A Mexican cartel has issued an apology letter for abducting Americans and handed over its own members

Leaders of the Scorpions faction of the Gulf Cartel, allegedly responsible for the recent kidnapping of four Americans in Matamoros, Mexico, condemned the actions of their members who acted independently, according to a letter shared by a Mexican law enforcement source with The Associated Press.

The letter, which expressed remorse for the violence that erupted and resulted in the deaths of two of the kidnapped Americans and a Mexican bystander, was purportedly written by the cartel’s leaders.

“We have decided to turn over those who were directly involved and responsible in the events, who at all times acted under their own decision-making and lack of discipline,” the letter said.

According to a letter reportedly written by the cartel leaders, the recent kidnapping and violence that resulted in the deaths of innocent people violated the gang’s rule of “respecting the life and well-being of the innocent.”

Such letters are sometimes used as a public relations strategy by criminal organizations to deflect negative attention from their activities.

The letter was apparently accompanied by a photo of five bound men found in a vehicle that authorities were searching for.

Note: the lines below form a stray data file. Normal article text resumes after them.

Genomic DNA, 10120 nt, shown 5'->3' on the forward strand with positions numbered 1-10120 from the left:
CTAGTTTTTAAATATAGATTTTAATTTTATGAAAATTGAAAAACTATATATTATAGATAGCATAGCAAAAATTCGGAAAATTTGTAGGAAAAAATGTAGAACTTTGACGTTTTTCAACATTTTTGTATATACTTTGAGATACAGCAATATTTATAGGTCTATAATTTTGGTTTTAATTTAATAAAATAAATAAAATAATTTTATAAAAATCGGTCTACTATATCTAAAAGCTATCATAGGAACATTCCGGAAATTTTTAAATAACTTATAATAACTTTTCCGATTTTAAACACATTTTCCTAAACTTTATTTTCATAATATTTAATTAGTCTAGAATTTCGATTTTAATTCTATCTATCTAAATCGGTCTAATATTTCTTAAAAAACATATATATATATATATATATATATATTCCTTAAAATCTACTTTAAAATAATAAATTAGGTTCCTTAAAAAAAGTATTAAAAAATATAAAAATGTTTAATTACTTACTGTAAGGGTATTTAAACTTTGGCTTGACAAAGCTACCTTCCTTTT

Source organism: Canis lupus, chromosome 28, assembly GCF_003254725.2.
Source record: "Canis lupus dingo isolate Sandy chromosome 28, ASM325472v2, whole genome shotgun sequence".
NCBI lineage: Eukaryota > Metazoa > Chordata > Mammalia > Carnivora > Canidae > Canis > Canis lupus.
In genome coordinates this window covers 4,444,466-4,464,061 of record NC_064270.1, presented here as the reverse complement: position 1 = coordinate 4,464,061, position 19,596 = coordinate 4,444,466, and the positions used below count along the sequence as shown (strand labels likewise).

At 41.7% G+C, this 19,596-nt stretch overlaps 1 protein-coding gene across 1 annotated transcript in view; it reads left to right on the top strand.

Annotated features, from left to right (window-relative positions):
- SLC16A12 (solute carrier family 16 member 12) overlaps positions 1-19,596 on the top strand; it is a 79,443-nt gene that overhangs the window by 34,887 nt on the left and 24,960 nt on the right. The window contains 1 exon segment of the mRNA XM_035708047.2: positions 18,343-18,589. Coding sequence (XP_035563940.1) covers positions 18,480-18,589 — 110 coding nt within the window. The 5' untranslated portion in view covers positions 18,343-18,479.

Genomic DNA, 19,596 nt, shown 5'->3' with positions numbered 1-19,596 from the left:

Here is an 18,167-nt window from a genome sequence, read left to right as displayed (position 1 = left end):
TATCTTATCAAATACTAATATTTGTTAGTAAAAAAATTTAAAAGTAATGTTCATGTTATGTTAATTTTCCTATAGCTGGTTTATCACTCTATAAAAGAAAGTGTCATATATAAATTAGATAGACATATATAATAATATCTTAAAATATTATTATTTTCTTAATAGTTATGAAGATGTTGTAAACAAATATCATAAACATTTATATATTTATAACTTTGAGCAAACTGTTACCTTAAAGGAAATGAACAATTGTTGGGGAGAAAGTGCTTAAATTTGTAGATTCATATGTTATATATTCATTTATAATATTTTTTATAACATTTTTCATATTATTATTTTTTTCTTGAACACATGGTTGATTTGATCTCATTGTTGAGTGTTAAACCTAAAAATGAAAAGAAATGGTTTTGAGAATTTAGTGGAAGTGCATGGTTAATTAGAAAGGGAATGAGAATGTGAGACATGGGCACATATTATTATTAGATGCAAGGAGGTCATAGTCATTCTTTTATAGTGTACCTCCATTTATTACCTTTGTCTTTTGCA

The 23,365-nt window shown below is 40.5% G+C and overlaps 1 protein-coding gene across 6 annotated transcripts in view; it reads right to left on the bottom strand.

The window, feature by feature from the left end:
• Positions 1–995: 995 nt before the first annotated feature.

CNN reported that the four Americans, LaTavia Washington McGee, Eric Williams, Shaeed Woodard, and Zindell Brown, who had traveled from South Carolina for cosmetic surgery, were likely mistaken for rival drug runners. Woodard and Brown were killed when their vehicle was fired upon by gunmen while they searched for the medical clinic they had called for directions to.

The victims’ families became concerned when the clinic contacted them after McGee failed to show up for her appointment.

After authorities identified the truck used by the gunmen, they were led to a house where the victims were being held. While LaTavia Washington McGee and Eric Williams were treated for their injuries, Shaeed Woodard and Zindell Brown lost their lives in the ambush.

The bodies of the deceased were scheduled to be repatriated to the United States. Cheryl Orange, the fifth passenger who accompanied the victims to Texas, was unable to enter Mexico due to a lack of identification. She called the police when her friends failed to return to the Brownsville hotel where she was waiting.

“[McGee] simply went for a cosmetic surgery, and that’s it,” Orange said. “That’s all, and this happened to them.